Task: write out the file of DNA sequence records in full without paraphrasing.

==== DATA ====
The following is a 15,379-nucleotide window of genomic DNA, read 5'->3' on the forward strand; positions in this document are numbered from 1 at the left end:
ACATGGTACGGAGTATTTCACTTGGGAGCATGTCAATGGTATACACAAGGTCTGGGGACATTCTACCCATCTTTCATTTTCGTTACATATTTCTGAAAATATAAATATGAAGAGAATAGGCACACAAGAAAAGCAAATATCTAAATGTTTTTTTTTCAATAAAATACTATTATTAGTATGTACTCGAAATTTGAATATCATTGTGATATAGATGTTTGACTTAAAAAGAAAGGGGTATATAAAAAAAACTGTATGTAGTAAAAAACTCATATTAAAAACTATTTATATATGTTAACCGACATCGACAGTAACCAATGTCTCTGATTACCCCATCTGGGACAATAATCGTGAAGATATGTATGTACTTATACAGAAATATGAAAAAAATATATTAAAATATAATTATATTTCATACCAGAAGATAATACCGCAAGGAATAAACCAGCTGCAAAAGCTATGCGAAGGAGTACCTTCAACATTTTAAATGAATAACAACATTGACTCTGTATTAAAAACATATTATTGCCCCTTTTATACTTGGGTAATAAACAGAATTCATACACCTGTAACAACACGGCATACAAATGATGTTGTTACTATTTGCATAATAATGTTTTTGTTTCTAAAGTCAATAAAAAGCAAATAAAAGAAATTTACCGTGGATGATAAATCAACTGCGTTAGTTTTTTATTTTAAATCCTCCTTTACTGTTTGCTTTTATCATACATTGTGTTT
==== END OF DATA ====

The following is a 15,379-nucleotide window of genomic DNA, read 5'->3' on the forward strand; positions in this document are numbered from 1 at the left end:
ACATGGTACGGAGTATTTCACTTGGGAGCATGTCAATGGTATACACAAGGTCTGGGGACATTCTACCCATCTTTCATTTTCGTTACATATTTCTGAAAATATAAATATGAAGAGAATAGGCACACAAGAAAAGCAAATATCTAAATGTTTTTTTTTCAATAAAATACTATTATTAGTATGTACTCGAAATTTGAATATCATTGTGATATAGATGTTTGACTTAAAAAGAAAGGGGTATATAAAAAAAACTGTATGTAGTAAAAAACTCATATTAAAAACTATTTATATATGTTAACCGACATCGACAGTAACCAATGTCTCTGATTACCCCATCTGGGACAATAATCGTGAAGATATGTATGTACTTATACAGAAATATGAAAAAAATATATTAAAATATAATTATATTTCATACCAGAAGATAATACCGCAAGGAATAAACCAGCTGCAAAAGCTATGCGAAGGAGTACCTTCAACATTTTAAATGAATAACAACATTGACTCTGTATTAAAAACATATTATTGCCCCTTTTATACTTGGGTAATAAACAGAATTCATACACCTGTAACAACACGGCATACAAATGATGTTGTTACTATTTGCATAATAATGTTTTTGTTTCTAAAGTCAATAAAAAGCAAATAAAAGAAATTTACCGTGGATGATAAATCAACTGCGTTAGTTTTTTATTTTAAATCCTCCTTTACTGTTTGCTTTTATCATACATTGTGTTT